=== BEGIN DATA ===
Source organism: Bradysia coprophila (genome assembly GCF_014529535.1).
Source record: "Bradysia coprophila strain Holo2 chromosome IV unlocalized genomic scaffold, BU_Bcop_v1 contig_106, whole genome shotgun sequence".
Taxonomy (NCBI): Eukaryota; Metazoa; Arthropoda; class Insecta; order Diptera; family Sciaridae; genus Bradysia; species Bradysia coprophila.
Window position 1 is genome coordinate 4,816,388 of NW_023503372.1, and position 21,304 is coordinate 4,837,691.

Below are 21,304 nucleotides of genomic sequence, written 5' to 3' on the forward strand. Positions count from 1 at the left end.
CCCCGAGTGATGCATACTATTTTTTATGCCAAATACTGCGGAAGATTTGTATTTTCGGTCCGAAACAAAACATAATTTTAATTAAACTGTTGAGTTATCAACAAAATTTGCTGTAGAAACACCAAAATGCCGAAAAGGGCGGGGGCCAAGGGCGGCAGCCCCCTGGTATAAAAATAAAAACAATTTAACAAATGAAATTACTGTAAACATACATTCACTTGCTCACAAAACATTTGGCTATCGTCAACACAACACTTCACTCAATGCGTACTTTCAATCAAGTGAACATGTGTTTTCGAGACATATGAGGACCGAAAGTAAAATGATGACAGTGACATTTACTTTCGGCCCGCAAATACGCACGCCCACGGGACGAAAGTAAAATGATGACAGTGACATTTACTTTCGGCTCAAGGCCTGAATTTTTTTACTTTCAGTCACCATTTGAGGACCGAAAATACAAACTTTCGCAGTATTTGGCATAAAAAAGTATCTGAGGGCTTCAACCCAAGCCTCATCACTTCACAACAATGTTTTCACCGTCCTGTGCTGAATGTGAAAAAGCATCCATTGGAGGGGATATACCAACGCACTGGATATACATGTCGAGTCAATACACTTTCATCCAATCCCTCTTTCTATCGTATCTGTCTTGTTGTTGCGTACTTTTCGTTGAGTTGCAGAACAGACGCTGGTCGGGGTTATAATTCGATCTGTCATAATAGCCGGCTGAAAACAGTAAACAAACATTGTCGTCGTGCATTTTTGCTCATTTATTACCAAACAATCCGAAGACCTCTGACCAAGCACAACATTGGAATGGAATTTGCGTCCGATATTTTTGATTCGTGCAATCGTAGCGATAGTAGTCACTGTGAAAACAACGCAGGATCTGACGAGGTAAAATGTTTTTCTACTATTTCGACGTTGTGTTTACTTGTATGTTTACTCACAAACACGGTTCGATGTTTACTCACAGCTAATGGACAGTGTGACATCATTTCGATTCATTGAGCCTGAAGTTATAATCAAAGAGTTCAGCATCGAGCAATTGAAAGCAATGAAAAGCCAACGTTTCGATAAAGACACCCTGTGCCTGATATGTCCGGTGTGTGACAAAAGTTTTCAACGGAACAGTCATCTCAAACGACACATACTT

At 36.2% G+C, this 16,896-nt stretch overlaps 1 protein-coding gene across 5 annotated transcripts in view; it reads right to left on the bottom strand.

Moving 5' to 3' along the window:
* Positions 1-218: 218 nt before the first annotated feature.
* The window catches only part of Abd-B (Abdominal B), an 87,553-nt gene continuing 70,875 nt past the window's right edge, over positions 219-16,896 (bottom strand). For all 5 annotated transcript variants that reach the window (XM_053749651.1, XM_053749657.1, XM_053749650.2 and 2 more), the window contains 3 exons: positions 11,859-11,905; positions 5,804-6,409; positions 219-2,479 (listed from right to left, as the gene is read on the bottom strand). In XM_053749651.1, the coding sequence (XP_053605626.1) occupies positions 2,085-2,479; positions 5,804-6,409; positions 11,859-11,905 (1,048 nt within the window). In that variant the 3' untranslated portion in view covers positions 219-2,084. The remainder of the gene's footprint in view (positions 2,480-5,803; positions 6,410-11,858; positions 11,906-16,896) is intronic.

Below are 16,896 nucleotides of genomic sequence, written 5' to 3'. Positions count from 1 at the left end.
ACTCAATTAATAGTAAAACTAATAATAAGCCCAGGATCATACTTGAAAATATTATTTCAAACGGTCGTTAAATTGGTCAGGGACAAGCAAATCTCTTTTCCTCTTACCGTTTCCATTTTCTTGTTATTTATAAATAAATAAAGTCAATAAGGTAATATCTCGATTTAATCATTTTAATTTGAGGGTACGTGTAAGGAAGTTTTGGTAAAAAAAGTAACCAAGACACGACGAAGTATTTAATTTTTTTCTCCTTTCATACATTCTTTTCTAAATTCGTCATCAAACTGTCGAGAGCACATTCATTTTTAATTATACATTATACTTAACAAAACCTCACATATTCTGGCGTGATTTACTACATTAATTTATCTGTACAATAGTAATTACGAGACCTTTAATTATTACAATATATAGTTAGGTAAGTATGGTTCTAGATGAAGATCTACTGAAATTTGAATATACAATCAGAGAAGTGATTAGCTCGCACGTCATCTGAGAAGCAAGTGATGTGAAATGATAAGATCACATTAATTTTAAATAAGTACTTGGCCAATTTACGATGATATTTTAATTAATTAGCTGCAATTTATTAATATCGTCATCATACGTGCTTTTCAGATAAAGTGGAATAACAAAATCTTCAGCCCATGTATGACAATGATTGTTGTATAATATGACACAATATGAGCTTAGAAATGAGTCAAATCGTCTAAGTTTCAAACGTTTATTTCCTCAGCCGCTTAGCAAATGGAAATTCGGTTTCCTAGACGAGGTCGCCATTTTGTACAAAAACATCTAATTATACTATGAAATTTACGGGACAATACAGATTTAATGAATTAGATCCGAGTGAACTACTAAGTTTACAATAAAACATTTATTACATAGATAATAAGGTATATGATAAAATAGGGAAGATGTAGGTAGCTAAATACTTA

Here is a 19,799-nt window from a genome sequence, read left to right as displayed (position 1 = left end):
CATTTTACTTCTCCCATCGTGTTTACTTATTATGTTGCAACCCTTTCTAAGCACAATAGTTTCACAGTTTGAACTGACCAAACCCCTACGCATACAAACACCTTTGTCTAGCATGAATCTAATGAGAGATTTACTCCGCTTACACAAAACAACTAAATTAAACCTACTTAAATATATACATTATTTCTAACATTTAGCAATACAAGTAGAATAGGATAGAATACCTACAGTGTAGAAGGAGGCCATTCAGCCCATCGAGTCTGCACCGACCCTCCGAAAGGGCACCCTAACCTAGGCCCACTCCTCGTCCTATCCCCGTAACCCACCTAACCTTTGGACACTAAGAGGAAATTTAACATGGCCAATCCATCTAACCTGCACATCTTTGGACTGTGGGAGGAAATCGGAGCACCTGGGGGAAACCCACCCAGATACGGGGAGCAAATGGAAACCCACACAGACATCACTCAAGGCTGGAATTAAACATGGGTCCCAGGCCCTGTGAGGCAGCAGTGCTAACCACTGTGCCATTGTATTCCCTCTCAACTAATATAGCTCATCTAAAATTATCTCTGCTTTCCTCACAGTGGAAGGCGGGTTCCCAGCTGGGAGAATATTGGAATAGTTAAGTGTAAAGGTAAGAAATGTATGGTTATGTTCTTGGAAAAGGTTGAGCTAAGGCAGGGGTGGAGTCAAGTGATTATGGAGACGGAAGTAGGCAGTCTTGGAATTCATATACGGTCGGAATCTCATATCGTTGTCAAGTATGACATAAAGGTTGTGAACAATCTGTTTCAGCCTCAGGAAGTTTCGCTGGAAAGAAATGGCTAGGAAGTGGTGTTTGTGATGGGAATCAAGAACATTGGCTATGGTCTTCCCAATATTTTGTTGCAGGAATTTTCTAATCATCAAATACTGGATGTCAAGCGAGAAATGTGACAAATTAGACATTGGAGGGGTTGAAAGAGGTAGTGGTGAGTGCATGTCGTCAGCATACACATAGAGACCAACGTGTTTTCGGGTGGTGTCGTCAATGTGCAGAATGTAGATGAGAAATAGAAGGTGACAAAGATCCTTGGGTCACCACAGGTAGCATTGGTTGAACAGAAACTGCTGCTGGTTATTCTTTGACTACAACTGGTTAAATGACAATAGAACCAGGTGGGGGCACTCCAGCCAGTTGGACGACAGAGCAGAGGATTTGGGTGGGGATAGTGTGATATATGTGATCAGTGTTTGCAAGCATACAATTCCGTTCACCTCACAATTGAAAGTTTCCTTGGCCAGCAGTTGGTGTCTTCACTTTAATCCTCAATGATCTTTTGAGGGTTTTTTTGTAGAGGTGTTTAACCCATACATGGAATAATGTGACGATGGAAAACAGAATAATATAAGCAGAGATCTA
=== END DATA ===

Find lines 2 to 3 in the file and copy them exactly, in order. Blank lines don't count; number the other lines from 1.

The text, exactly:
Source record: "Bradysia coprophila strain Holo2 chromosome IV unlocalized genomic scaffold, BU_Bcop_v1 contig_106, whole genome shotgun sequence".
Taxonomy (NCBI): Eukaryota; Metazoa; Arthropoda; class Insecta; order Diptera; family Sciaridae; genus Bradysia; species Bradysia coprophila.